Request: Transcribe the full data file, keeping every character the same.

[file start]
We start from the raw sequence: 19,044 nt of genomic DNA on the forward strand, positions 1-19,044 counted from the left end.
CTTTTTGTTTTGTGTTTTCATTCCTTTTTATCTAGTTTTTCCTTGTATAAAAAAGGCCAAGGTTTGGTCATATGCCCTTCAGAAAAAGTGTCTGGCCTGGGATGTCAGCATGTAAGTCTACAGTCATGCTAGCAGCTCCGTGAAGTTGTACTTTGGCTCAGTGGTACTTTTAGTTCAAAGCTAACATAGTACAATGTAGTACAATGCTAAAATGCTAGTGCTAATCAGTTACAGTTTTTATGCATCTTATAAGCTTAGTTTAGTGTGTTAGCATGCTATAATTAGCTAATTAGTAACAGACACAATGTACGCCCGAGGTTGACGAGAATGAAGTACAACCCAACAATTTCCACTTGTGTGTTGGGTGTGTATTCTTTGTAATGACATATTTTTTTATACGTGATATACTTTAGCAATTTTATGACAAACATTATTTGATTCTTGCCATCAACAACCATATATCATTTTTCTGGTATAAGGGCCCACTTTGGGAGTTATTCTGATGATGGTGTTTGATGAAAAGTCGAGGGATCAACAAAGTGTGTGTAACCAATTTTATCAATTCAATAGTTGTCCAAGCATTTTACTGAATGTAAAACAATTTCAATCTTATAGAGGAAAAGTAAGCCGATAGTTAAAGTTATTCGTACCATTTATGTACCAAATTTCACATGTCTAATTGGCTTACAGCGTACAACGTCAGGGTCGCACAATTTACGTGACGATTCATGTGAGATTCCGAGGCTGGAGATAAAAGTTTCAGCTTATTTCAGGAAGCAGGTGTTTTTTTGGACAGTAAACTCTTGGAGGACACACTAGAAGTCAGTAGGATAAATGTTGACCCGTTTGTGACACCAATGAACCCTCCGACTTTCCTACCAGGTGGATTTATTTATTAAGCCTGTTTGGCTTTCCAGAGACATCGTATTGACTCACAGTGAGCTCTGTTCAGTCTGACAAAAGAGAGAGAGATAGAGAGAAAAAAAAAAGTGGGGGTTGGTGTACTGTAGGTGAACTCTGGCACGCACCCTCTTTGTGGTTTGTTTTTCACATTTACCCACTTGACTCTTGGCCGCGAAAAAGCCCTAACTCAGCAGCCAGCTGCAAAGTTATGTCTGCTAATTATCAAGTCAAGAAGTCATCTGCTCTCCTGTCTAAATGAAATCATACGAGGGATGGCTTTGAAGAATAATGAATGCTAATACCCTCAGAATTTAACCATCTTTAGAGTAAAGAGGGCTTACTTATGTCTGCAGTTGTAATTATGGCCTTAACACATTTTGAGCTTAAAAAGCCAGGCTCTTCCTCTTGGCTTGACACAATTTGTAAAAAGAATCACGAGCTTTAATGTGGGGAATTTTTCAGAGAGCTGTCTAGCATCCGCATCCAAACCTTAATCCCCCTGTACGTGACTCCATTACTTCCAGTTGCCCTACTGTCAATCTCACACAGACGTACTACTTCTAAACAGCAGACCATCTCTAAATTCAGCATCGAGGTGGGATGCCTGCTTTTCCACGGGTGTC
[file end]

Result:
We start from the raw sequence: 19,044 nt of genomic DNA on the forward strand, positions 1-19,044 counted from the left end.
CTTTTTGTTTTGTGTTTTCATTCCTTTTTATCTAGTTTTTCCTTGTATAAAAAAGGCCAAGGTTTGGTCATATGCCCTTCAGAAAAAGTGTCTGGCCTGGGATGTCAGCATGTAAGTCTACAGTCATGCTAGCAGCTCCGTGAAGTTGTACTTTGGCTCAGTGGTACTTTTAGTTCAAAGCTAACATAGTACAATGTAGTACAATGCTAAAATGCTAGTGCTAATCAGTTACAGTTTTTATGCATCTTATAAGCTTAGTTTAGTGTGTTAGCATGCTATAATTAGCTAATTAGTAACAGACACAATGTACGCCCGAGGTTGACGAGAATGAAGTACAACCCAACAATTTCCACTTGTGTGTTGGGTGTGTATTCTTTGTAATGACATATTTTTTTATACGTGATATACTTTAGCAATTTTATGACAAACATTATTTGATTCTTGCCATCAACAACCATATATCATTTTTCTGGTATAAGGGCCCACTTTGGGAGTTATTCTGATGATGGTGTTTGATGAAAAGTCGAGGGATCAACAAAGTGTGTGTAACCAATTTTATCAATTCAATAGTTGTCCAAGCATTTTACTGAATGTAAAACAATTTCAATCTTATAGAGGAAAAGTAAGCCGATAGTTAAAGTTATTCGTACCATTTATGTACCAAATTTCACATGTCTAATTGGCTTACAGCGTACAACGTCAGGGTCGCACAATTTACGTGACGATTCATGTGAGATTCCGAGGCTGGAGATAAAAGTTTCAGCTTATTTCAGGAAGCAGGTGTTTTTTTGGACAGTAAACTCTTGGAGGACACACTAGAAGTCAGTAGGATAAATGTTGACCCGTTTGTGACACCAATGAACCCTCCGACTTTCCTACCAGGTGGATTTATTTATTAAGCCTGTTTGGCTTTCCAGAGACATCGTATTGACTCACAGTGAGCTCTGTTCAGTCTGACAAAAGAGAGAGAGATAGAGAGAAAAAAAAAAGTGGGGGTTGGTGTACTGTAGGTGAACTCTGGCACGCACCCTCTTTGTGGTTTGTTTTTCACATTTACCCACTTGACTCTTGGCCGCGAAAAAGCCCTAACTCAGCAGCCAGCTGCAAAGTTATGTCTGCTAATTATCAAGTCAAGAAGTCATCTGCTCTCCTGTCTAAATGAAATCATACGAGGGATGGCTTTGAAGAATAATGAATGCTAATACCCTCAGAATTTAACCATCTTTAGAGTAAAGAGGGCTTACTTATGTCTGCAGTTGTAATTATGGCCTTAACACATTTTGAGCTTAAAAAGCCAGGCTCTTCCTCTTGGCTTGACACAATTTGTAAAAAGAATCACGAGCTTTAATGTGGGGAATTTTTCAGAGAGCTGTCTAGCATCCGCATCCAAACCTTAATCCCCCTGTACGTGACTCCATTACTTCCAGTTGCCCTACTGTCAATCTCACACAGACGTACTACTTCTAAACAGCAGACCATCTCTAAATTCAGCATCGAGGTGGGATGCCTGCTTTTCCACGGGTGTC